If you have any type of Canadian bank account, you might have noticed that it has several numbers associated with it. They’re easy to ignore, but bank account numbers play an important role in keeping your account secure and allowing the bank to process various transactions. Knowing what these numbers are (or where to find them) is essential for many banking tasks, like sending a wire transfer or setting up direct deposit.
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Common bank account numbers explained
There are three types of numbers typically associated with a bank account:
- Transit numbers: Sometimes called branch numbers, these account numbers are always five digits. They represent the branch where you first opened your account.
- Bank or institution numbers: These three-digit numbers identify the bank or financial institution that hosts your account.
- Routing numbers: A combination of your transit and institution numbers, routing numbers are typically eight digits long and are used to accurately process transactions, such as cheques and direct deposits.
- Account numbers: Usually six to nine digits, depending on your financial institution, this number is unique to your account.
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Reasons to know your bank account and routing numbers
The most common reason someone would need to know their bank account, transit, institution or routing numbers is when setting up a direct deposit. With direct deposit you can allow someone, like your employer, to automatically deposit money into your account. It’s a secure and convenient way to receive your paycheque.
You may also need to know your bank account numbers when transferring money between accounts at different institutions, or when you want to arrange pre-authorized debit payments, such as to pay your credit card bill.
You’ll also need transit, institution, routing and bank account numbers to send or receive a wire transfer. Keep in mind that wire transfers are usually used to send money internationally and can cost up to $17. To send money to someone else in Canada, an e-transfer is usually the more affordable option.
» MORE: How to transfer money from a credit card to a bank account
How to find your bank account or routing number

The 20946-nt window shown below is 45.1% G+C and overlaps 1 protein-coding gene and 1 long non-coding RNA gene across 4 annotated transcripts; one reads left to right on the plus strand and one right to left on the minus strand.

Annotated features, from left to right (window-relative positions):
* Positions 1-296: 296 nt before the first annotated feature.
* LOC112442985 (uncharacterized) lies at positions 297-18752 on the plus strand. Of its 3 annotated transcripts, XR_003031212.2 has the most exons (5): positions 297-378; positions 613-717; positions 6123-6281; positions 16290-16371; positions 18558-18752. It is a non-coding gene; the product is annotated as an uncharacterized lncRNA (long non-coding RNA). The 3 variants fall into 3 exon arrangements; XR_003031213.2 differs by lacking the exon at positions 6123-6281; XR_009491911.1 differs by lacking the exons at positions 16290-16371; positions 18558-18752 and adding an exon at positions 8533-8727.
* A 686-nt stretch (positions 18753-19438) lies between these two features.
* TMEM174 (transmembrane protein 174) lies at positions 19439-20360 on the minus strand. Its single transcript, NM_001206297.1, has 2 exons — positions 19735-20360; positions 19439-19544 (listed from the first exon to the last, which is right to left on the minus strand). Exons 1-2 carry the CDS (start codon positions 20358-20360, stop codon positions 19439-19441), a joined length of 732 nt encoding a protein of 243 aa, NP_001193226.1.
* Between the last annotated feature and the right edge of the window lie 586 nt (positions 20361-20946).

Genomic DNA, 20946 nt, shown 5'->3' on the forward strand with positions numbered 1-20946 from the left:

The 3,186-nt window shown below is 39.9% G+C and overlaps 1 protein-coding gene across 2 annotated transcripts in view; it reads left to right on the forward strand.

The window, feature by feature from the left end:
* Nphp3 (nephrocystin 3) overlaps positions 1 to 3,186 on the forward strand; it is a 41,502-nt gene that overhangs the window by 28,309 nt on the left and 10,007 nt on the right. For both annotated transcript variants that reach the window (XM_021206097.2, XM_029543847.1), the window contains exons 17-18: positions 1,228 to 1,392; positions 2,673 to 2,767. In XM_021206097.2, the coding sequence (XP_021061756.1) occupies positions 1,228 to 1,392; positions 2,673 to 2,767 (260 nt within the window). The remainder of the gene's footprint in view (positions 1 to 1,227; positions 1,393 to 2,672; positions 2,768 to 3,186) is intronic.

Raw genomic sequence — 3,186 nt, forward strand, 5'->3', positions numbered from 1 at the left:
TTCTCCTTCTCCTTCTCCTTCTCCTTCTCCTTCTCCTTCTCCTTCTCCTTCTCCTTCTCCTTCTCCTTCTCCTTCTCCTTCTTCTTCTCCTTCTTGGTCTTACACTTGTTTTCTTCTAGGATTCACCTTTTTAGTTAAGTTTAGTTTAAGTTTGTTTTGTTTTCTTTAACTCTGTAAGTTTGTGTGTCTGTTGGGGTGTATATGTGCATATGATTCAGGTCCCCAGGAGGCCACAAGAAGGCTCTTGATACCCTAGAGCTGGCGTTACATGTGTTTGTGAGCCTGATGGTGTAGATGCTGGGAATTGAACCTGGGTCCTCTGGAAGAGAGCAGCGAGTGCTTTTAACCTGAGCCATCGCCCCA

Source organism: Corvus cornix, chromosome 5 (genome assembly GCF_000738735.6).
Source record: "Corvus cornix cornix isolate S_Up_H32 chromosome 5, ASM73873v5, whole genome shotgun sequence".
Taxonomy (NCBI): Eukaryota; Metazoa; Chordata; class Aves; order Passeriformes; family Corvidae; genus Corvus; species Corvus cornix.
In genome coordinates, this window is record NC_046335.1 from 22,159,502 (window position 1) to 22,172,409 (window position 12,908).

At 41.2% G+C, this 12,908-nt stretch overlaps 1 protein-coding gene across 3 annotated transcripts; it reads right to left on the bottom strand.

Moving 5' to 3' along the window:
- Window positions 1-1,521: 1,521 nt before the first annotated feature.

The easiest way to verify your account numbers is to contact your bank. This is an especially good idea if you’re sending money to a bank account outside of Canada or if someone outside of Canada wants to send money to your Canadian bank account. These types of transfers may require additional bank account numbers, such as an IBAN/CLABE or a SWIFT BIC/ABA code.
If you have a chequebook, you can look at your cheques to find your bank account and routing numbers. Look at the bottom of a cheque, usually on the left side, and you’ll notice a series of numbers. The first five digits are the transit number. The next three numbers are your bank’s institution number. (Remember, your routing number is your five-digit transit number + your three-digit institution number). The last six to nine digits are your account number.
Many banks (especially online-only banks) make it possible to find bank account numbers online. Once logged into your account, look for links called “void cheque” or “direct deposit info.” If you’re at all unsure if you have the correct numbers, contact your bank.
Due to the risk of identity theft and financial fraud, it’s important to keep financial information like bank account numbers secure. However, if you know the party who is requesting the information, such as your employer or a family member who wants to send you money, it’s typically safe to share these numbers.
Never share your bank account information just because it’s requested via an unsolicited email or call. Even if the call or email appears to be from your bank, it’s always best to phone your bank directly to ensure the request is legitimate.
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Though it doesn’t happen often, it is possible that your routing number might change. This might happen if your bank closes a branch or merges with another bank, for example.
Your financial institution should notify you if your routing number changes. The bank may need to issue you new paper cheques, though your old cheques may remain connected to your old account numbers for a period of time. If you have any concerns, contact your bank to make sure you have the most up-to-date account information.
You can also confirm routing numbers via Payments Canada. Payments Canada keeps a Financial Institutions Branch Directory, which is a detailed listing of routing numbers for Canada’s banks and credit unions, and the info is updated weekly.
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